Attorney Brian Vicente first became involved in social justice work through litigation work for clients who were AIDs patients seeking to use medical cannabis. Along with being the co-founder of the cannabis-focused law firm Vicente Sederberg, he is also the co-founder and president of the National Hispanic Cannabis Council (NHCC).

"Our mission is to educate the U.S. Hispanic community on the health, wellness and economic aspects of cannabis to empower their support and participation in the industry," Vicente said to Newsweek.

He added: "The illegality of cannabis has been extremely harmful to patients looking for access to legal treatments. Not only that, but a staggering number of communities have also been disproportionately affected by cannabis prohibition."

People of color getting a foothold in the industry is still a huge challenge. In 2017, 81 percent of cannabis business owners in the U.S. were white, compared to 5.7 percent who were Hispanic and 4.3 percent who were Black, according to the cannabis business tracker MJBizDaily.

Many people within the industry say that navigating the legal fine print to opening businesses remains difficult for newcomers, and many states don't offer easy paths to land ownership for cultivation. However, there are a growing number of companies that offer resources for people looking to get into cannabis work, including some that offer a special focus on people of color.

On the Revel is one of the more prominent companies seeking to educate anyone looking to start a career in cannabis, as well as offer help to people who are already in the industry to network. Though based in New York, much of On the Revel's events and lectures can be found online.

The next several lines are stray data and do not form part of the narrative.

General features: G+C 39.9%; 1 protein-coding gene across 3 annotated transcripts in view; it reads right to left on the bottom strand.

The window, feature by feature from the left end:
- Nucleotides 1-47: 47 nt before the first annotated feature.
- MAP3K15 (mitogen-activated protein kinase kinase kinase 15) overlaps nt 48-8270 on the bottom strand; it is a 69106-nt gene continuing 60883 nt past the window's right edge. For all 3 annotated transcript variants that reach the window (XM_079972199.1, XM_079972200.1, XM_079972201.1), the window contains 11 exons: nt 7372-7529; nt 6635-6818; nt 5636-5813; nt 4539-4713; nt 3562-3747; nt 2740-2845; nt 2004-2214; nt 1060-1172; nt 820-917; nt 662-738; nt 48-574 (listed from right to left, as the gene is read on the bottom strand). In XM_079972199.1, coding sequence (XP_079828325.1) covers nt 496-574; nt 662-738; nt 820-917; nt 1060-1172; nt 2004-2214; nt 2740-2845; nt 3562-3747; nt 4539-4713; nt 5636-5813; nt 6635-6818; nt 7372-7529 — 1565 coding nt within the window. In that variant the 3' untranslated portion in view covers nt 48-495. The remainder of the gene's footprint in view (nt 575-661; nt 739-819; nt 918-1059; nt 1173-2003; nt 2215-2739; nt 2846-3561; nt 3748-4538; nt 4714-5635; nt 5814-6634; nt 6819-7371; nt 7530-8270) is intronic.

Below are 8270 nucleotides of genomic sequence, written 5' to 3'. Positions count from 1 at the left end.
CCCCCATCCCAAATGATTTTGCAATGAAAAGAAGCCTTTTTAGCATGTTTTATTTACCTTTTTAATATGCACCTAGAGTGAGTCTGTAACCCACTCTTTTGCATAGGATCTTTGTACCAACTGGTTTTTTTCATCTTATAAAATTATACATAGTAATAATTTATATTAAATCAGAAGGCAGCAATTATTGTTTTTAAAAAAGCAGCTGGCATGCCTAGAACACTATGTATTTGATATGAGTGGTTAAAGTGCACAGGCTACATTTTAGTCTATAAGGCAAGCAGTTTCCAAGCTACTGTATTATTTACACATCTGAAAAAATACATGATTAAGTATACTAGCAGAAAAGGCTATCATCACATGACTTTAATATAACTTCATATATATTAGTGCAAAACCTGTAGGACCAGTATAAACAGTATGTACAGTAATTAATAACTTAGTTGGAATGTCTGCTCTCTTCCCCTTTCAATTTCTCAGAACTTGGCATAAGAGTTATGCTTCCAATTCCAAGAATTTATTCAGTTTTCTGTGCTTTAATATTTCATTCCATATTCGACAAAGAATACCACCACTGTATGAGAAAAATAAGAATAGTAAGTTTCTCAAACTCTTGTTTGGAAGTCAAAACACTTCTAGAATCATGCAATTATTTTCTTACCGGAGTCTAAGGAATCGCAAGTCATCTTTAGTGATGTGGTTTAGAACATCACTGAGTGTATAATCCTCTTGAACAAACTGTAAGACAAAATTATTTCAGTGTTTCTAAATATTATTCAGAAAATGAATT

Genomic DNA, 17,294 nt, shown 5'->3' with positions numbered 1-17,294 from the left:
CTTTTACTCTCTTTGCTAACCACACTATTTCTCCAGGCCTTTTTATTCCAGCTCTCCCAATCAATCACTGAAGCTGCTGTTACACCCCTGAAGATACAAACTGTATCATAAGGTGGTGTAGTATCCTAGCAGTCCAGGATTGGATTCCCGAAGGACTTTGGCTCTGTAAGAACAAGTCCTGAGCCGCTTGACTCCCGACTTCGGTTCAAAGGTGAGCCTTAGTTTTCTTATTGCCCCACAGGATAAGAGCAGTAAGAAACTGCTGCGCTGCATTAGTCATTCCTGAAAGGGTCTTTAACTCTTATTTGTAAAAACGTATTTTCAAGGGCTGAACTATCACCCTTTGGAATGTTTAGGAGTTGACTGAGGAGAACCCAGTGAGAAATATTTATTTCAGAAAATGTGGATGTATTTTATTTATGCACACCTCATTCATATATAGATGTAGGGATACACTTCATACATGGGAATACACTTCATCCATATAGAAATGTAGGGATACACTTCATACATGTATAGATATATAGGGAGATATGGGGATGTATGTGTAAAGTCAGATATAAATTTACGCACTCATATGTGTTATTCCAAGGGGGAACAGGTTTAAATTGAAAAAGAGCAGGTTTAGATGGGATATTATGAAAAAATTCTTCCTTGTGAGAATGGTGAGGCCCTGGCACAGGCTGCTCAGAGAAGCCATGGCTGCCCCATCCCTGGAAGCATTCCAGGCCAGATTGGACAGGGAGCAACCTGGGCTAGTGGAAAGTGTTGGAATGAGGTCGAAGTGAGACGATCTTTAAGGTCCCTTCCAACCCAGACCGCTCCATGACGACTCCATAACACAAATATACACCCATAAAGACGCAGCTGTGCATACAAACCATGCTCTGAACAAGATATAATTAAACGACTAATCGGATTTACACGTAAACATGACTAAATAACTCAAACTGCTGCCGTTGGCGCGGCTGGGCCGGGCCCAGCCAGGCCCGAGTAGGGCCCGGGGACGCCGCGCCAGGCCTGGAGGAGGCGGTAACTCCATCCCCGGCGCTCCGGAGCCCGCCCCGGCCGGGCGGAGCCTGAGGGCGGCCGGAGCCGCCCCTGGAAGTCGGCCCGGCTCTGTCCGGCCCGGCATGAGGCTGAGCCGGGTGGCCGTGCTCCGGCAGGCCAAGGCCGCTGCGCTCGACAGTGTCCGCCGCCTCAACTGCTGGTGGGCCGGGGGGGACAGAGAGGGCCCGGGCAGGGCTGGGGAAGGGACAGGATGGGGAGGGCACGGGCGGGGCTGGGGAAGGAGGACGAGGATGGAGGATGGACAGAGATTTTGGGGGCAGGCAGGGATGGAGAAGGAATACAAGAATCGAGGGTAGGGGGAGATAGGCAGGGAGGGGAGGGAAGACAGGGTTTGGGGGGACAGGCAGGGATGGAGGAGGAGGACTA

"We record our TED talks, and we make them freely available on our YouTube, because we know YouTube's where the masses go to get educated. We could gate it, make it behind a paywall, but we've chosen not to because we know this information is needed," Peter Mercado-Reyes, head of content and community at On the Revel, told Newsweek.

Members of the POSIBL cannabis company
Above, employees of the POSIBL cannabis company. CEO Jesús Burrola can be seen on the far right. Photo by Ben Lalande / Courtesy POSIBL

Along with the financial incentives that could come from entering what will all accounts be a hugely lucrative industry, Hispanic/Latino and all people of color might also find a welcoming environment in cannabis work.

Jesús Burrola told Newsweek he worked in construction for 15 years before taking on his current role as the CEO of cannabis cultivator, POSIBL.

"I experienced much more racism in that industry," Burrola said. "I feel the cannabis community is much more progressive community. I'm a Latino. My COOs are Latino. The main shareholders are Latino. The director of cultivations is Latino. The director of operations is Latino. There's more Spanish spoken in this office than English."

He added: "I do think the opportunities right now to create your own business are hard, but they will only get easier. I think those that participate now and do it for the right reasons will have an incredible experience. As opportunities begin to open up, I can't wait to see more minorities and people of color participate as owners."